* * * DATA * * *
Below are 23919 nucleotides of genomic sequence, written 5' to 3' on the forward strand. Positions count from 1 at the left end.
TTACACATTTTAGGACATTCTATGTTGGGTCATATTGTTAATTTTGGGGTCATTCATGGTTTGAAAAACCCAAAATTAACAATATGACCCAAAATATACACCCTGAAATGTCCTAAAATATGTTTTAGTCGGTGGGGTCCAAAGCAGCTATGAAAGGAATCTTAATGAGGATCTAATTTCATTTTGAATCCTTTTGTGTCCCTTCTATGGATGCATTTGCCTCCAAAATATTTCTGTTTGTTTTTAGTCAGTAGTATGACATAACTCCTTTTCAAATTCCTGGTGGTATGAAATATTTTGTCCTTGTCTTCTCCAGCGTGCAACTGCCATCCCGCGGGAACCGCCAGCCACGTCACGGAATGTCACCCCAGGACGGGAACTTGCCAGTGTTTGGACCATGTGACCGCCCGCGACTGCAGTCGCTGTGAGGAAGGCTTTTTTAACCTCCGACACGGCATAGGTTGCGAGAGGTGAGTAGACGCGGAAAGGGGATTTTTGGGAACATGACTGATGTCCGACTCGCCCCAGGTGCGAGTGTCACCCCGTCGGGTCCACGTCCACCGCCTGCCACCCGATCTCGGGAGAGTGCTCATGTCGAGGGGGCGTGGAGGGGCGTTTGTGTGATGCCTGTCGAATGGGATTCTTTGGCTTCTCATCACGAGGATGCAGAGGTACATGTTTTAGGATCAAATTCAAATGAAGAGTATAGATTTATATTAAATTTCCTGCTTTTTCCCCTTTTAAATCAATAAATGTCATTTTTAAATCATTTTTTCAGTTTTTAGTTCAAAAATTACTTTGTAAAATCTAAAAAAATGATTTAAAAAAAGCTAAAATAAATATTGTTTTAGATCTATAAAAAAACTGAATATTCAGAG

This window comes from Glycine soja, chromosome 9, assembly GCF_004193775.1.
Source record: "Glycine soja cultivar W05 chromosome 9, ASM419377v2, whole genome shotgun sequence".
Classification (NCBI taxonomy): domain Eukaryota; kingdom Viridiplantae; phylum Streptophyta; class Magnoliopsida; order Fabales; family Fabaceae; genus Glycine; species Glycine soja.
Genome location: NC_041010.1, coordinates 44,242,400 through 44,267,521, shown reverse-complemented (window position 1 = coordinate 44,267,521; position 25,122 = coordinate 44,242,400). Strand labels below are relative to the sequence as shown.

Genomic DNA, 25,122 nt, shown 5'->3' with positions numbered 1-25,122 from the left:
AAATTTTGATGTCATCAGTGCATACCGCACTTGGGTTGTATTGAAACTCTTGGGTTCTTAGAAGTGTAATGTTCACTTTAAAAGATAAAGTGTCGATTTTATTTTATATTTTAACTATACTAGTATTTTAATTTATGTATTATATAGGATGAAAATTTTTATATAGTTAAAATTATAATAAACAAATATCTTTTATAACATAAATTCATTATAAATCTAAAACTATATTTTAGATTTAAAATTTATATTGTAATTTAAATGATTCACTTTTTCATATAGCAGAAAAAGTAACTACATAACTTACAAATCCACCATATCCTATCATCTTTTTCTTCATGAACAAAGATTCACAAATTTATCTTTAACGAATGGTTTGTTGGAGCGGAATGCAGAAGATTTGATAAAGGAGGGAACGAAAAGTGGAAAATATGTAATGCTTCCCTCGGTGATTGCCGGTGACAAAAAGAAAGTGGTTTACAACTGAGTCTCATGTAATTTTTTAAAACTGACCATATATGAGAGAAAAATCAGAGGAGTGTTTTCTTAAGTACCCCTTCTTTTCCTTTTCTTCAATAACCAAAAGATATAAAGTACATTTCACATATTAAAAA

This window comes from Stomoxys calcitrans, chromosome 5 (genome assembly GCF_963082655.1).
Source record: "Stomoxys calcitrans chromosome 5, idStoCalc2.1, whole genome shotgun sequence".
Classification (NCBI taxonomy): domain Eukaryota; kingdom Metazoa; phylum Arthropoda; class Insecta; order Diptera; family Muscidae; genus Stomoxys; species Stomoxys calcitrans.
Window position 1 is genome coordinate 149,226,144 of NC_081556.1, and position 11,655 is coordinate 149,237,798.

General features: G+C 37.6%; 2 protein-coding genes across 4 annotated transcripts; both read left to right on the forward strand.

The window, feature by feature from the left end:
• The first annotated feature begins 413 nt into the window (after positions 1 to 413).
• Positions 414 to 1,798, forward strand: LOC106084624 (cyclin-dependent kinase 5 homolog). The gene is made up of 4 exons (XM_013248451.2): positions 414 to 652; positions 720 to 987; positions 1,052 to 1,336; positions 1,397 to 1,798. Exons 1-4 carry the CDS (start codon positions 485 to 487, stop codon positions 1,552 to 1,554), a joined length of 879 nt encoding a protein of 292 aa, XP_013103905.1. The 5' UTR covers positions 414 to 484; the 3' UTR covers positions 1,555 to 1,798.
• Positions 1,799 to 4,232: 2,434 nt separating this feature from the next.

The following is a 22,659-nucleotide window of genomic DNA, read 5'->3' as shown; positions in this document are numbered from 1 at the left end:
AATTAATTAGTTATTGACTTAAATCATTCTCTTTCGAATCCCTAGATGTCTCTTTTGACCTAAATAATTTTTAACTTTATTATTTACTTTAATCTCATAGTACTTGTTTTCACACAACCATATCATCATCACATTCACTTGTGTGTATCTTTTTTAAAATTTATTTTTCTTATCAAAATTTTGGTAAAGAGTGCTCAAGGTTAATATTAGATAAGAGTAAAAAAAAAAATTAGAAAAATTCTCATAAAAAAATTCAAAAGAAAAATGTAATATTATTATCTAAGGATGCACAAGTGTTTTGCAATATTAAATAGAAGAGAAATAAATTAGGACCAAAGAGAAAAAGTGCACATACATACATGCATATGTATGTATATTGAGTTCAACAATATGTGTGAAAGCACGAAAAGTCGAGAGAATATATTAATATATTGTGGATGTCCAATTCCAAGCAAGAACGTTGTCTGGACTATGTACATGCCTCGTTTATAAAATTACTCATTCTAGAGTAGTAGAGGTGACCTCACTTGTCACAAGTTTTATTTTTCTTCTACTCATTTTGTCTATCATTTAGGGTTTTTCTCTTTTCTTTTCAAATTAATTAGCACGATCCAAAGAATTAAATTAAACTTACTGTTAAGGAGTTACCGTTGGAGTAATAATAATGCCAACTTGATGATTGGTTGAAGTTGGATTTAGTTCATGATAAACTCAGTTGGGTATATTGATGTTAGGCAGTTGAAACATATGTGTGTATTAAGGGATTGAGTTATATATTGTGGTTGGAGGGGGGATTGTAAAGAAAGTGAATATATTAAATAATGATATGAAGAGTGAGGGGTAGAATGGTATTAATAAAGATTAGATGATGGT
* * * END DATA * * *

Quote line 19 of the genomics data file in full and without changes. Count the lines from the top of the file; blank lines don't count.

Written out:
AATTAATTAGTTATTGACTTAAATCATTCTCTTTCGAATCCCTAGATGTCTCTTTTGACCTAAATAATTTTTAACTTTATTATTTACTTTAATCTCATAGTACTTGTTTTCACACAACCATATCATCATCACATTCACTTGTGTGTATCTTTTTTAAAATTTATTTTTCTTATCAAAATTTTGGTAAAGAGTGCTCAAGGTTAATATTAGATAAGAGTAAAAAAAAAAATTAGAAAAATTCTCATAAAAAAATTCAAAAGAAAAATGTAATATTATTATCTAAGGATGCACAAGTGTTTTGCAATATTAAATAGAAGAGAAATAAATTAGGACCAAAGAGAAAAAGTGCACATACATACATGCATATGTATGTATATTGAGTTCAACAATATGTGTGAAAGCACGAAAAGTCGAGAGAATATATTAATATATTGTGGATGTCCAATTCCAAGCAAGAACGTTGTCTGGACTATGTACATGCCTCGTTTATAAAATTACTCATTCTAGAGTAGTAGAGGTGACCTCACTTGTCACAAGTTTTATTTTTCTTCTACTCATTTTGTCTATCATTTAGGGTTTTTCTCTTTTCTTTTCAAATTAATTAGCACGATCCAAAGAATTAAATTAAACTTACTGTTAAGGAGTTACCGTTGGAGTAATAATAATGCCAACTTGATGATTGGTTGAAGTTGGATTTAGTTCATGATAAACTCAGTTGGGTATATTGATGTTAGGCAGTTGAAACATATGTGTGTATTAAGGGATTGAGTTATATATTGTGGTTGGAGGGGGGATTGTAAAGAAAGTGAATATATTAAATAATGATATGAAGAGTGAGGGGTAGAATGGTATTAATAAAGATTAGATGATGGT